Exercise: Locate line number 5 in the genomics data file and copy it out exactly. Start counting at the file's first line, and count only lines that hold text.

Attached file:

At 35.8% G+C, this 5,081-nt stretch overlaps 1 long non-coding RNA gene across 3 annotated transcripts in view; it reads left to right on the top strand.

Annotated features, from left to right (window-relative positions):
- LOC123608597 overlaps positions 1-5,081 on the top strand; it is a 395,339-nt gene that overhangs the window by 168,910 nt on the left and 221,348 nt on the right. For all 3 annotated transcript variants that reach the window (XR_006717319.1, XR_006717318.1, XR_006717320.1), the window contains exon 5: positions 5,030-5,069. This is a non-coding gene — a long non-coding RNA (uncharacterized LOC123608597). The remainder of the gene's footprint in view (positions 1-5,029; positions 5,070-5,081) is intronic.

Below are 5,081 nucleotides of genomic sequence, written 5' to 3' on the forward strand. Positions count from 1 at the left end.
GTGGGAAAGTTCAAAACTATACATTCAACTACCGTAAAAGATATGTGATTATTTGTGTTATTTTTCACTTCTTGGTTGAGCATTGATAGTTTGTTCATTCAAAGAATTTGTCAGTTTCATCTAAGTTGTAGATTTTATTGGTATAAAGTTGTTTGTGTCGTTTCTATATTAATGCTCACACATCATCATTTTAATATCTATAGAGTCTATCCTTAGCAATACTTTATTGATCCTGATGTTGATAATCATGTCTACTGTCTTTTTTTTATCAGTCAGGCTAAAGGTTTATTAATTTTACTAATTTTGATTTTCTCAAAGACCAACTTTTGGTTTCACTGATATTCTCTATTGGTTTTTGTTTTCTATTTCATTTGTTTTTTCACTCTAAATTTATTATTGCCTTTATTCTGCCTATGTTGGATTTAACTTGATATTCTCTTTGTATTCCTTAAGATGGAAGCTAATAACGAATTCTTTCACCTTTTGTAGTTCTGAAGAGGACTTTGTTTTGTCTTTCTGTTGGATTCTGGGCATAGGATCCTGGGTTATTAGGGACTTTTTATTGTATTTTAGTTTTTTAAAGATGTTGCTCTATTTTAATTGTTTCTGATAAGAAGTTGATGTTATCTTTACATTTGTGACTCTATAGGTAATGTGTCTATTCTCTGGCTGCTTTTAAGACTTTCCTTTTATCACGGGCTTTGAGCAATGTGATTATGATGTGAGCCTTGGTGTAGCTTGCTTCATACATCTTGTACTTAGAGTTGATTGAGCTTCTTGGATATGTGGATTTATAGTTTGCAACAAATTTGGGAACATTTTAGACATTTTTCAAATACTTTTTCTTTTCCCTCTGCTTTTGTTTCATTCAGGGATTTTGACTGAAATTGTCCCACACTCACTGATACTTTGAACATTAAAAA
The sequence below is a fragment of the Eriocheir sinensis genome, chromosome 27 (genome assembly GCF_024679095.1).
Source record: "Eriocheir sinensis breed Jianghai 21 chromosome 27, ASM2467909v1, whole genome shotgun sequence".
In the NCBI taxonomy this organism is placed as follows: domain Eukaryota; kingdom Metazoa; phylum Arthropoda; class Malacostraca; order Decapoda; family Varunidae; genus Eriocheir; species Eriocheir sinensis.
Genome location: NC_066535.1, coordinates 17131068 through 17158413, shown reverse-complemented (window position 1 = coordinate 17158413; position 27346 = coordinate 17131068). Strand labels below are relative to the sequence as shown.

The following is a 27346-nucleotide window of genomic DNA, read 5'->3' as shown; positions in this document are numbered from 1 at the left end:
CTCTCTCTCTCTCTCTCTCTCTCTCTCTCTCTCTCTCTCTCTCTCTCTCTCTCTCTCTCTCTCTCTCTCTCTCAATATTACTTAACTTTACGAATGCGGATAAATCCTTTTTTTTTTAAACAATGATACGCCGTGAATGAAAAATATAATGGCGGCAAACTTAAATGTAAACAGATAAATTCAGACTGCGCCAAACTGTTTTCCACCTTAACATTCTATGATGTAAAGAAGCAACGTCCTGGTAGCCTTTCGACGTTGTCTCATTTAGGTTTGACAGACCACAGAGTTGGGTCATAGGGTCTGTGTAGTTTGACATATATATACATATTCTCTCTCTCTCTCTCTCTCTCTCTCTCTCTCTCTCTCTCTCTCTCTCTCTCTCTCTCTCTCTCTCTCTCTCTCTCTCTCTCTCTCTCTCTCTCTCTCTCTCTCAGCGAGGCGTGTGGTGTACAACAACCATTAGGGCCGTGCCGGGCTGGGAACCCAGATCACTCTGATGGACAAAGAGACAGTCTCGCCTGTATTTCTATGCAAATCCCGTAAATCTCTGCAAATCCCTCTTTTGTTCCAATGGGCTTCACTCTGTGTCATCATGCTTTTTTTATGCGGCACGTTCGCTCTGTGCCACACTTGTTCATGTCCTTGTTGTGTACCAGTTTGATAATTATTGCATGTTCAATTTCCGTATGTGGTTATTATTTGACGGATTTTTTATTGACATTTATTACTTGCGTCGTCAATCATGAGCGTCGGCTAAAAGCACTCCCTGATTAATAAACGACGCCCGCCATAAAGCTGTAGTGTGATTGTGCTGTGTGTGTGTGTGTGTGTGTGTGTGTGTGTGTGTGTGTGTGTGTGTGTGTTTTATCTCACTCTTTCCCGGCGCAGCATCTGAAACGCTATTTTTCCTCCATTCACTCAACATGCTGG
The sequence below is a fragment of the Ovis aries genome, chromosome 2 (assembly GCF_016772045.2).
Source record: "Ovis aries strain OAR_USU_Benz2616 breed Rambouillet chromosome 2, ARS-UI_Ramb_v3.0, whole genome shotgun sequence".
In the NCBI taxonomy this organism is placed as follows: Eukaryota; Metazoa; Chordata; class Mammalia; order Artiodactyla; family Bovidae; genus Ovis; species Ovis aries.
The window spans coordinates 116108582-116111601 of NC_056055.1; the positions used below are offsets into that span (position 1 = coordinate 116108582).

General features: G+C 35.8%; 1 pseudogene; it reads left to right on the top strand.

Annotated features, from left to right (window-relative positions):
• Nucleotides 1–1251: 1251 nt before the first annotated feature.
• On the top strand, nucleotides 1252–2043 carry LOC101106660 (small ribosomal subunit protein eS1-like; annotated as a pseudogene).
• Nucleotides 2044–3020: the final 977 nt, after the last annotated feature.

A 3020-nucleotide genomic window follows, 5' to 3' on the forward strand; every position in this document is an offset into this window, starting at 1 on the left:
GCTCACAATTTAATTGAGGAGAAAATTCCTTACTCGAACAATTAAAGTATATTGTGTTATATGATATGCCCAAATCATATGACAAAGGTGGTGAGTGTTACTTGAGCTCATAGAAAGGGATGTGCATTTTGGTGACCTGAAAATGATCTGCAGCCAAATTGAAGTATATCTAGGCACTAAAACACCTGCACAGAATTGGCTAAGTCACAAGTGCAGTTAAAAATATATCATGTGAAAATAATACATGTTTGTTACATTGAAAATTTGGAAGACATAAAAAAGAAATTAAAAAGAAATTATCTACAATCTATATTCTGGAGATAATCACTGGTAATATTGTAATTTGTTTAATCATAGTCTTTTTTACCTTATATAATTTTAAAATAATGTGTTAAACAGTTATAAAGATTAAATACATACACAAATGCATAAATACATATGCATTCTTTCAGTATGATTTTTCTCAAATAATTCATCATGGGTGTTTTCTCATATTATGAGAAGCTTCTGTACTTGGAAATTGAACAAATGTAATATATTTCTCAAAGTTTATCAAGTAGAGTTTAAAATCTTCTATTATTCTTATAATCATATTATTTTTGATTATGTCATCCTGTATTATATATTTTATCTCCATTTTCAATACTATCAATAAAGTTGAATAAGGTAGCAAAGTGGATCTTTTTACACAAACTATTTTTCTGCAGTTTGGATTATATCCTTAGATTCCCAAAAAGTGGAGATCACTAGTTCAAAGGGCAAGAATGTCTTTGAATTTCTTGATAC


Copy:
GTGGGAAAGTTCAAAACTATACATTCAACTACCGTAAAAGATATGTGATTATTTGTGTTATTTTTCACTTCTTGGTTGAGCATTGATAGTTTGTTCATTCAAAGAATTTGTCAGTTTCATCTAAGTTGTAGATTTTATTGGTATAAAGTTGTTTGTGTCGTTTCTATATTAATGCTCACACATCATCATTTTAATATCTATAGAGTCTATCCTTAGCAATACTTTATTGATCCTGATGTTGATAATCATGTCTACTGTCTTTTTTTTATCAGTCAGGCTAAAGGTTTATTAATTTTACTAATTTTGATTTTCTCAAAGACCAACTTTTGGTTTCACTGATATTCTCTATTGGTTTTTGTTTTCTATTTCATTTGTTTTTTCACTCTAAATTTATTATTGCCTTTATTCTGCCTATGTTGGATTTAACTTGATATTCTCTTTGTATTCCTTAAGATGGAAGCTAATAACGAATTCTTTCACCTTTTGTAGTTCTGAAGAGGACTTTGTTTTGTCTTTCTGTTGGATTCTGGGCATAGGATCCTGGGTTATTAGGGACTTTTTATTGTATTTTAGTTTTTTAAAGATGTTGCTCTATTTTAATTGTTTCTGATAAGAAGTTGATGTTATCTTTACATTTGTGACTCTATAGGTAATGTGTCTATTCTCTGGCTGCTTTTAAGACTTTCCTTTTATCACGGGCTTTGAGCAATGTGATTATGATGTGAGCCTTGGTGTAGCTTGCTTCATACATCTTGTACTTAGAGTTGATTGAGCTTCTTGGATATGTGGATTTATAGTTTGCAACAAATTTGGGAACATTTTAGACATTTTTCAAATACTTTTTCTTTTCCCTCTGCTTTTGTTTCATTCAGGGATTTTGACTGAAATTGTCCCACACTCACTGATACTTTGAACATTAAAAA